So, how do we overcome isolation, judgment, suspicion and condemnation of our brothers and sisters in Christ? Well, Stanley Hauerwas, theologian at the Duke Divinity School explains it this way: “This love that is characteristic of God’s kingdom is possible only for a forgiven people – a people who have learned not to fear one another…Only when my self – my character – has been formed by God’s love, do I know I have no reason to fear the other.”
I think Hauerwas pinpoints the problem for us, we fear each other. We fear that which we do not know. So much of that fear that separates us can be overcome by increasing our understanding of different races and cultures. But ultimately we overcome those fears by becoming people who know they are forgiven and are being formed by God’s love.
You see, here is what our true narrative in the kingdom of God should be: If you do not look, act, worship or believe as I do, but your heart beats in love for Jesus, then regardless of our differences, we can and must have fellowship with one another. We do not have to agree about style of worship or certain minor points of doctrine, but we can and must have fellowship if we hold to the central belief about Jesus. That is why all Christians can boldly proclaim: Jesus is Lord!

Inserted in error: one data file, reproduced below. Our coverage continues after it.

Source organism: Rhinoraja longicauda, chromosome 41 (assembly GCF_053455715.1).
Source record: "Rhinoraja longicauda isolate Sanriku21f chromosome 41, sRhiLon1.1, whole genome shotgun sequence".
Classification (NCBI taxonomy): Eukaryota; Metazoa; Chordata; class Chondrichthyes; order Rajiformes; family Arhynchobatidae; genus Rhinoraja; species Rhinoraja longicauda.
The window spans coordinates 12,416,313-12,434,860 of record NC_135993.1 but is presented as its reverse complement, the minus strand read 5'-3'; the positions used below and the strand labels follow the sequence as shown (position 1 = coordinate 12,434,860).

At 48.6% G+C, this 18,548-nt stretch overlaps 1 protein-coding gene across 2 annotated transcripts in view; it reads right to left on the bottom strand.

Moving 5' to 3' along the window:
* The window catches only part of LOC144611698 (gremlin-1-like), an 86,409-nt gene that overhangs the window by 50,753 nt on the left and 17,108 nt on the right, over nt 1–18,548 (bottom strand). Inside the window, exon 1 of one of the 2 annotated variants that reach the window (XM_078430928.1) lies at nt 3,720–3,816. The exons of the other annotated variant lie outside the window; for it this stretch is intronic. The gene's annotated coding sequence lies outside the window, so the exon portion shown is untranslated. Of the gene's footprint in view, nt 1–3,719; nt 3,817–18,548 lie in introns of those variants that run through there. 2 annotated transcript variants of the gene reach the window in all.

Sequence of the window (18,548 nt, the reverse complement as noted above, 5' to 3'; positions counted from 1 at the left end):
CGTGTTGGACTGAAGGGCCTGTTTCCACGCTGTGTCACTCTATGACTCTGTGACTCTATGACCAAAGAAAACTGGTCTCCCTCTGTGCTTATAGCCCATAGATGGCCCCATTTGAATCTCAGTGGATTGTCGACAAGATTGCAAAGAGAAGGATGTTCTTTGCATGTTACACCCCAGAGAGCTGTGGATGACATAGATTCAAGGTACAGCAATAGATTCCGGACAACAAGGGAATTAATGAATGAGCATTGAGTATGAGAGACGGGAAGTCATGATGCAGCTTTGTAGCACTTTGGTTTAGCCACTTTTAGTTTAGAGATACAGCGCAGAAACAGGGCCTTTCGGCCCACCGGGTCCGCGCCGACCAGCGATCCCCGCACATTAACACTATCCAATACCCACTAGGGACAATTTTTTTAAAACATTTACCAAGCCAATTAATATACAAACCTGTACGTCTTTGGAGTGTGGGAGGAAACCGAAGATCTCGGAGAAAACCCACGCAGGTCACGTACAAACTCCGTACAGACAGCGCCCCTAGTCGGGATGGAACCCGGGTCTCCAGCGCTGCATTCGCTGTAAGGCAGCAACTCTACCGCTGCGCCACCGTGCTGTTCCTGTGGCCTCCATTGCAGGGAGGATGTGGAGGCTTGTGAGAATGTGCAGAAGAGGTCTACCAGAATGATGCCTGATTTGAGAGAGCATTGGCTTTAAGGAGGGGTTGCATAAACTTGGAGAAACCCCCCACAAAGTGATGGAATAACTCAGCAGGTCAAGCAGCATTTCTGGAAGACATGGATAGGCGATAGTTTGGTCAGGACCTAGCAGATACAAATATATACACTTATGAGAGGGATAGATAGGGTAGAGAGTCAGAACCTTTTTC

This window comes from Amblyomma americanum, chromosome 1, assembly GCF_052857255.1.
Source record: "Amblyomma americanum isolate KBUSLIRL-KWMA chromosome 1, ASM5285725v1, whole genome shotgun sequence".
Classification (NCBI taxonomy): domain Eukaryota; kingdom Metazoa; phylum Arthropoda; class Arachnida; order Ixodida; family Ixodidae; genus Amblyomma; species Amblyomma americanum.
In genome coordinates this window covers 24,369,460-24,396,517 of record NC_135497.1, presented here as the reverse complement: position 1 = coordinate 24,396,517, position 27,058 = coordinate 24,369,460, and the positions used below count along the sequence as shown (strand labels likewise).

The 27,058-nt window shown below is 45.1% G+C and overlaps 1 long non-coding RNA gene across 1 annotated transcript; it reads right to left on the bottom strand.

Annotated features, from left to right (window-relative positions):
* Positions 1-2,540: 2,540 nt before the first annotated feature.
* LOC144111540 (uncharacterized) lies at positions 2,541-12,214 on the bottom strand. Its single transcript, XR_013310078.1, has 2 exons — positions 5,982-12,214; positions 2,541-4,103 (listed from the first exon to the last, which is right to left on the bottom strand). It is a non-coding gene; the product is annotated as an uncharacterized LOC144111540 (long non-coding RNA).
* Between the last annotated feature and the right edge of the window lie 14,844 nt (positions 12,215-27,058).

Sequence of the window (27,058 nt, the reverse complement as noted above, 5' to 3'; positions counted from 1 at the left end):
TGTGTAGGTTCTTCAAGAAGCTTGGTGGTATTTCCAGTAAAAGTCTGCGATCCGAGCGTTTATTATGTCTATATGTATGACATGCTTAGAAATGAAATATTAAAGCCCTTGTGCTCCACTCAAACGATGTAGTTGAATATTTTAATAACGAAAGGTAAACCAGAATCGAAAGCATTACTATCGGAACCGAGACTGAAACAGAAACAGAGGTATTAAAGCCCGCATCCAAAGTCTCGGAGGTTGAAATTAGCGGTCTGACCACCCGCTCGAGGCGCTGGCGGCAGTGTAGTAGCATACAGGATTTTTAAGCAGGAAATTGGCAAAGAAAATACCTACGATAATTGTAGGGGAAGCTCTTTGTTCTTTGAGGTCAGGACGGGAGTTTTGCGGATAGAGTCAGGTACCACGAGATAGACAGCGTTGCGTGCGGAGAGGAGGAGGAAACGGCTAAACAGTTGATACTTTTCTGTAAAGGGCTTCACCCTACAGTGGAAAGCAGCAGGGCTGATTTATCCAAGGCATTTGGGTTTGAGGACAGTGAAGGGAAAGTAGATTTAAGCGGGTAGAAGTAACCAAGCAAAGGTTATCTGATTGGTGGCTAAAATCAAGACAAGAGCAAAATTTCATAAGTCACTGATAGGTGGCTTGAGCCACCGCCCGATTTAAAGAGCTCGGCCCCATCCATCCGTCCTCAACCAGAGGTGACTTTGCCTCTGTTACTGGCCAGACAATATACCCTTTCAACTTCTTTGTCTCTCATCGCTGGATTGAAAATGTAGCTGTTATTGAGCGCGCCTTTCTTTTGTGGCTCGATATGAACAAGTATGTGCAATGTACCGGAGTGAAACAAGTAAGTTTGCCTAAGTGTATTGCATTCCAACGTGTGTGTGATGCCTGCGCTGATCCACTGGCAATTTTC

Paul said this in Galatians 3:26-29: You are all sons [and daughters] of God through faith in Christ Jesus, for all of you who were baptized into Christ have clothed yourselves with Christ. There is neither Jew nor Greek, slave nor free, male nor female, for you are all one in Christ Jesus. If you belong to Christ, then you are Abraham’s seed, and heirs according to the promise. Jesus did not believe and certainly Paul did not believe that our differences should divide us. Our unity in the fellowship comes from a single source, and that source is Jesus. It is through Jesus that we can overcome our fears of other people, of other denominations, and of other church doctrines. As Christians, our promise from God is salvation through Jesus Christ and heirs to the kingdom of God.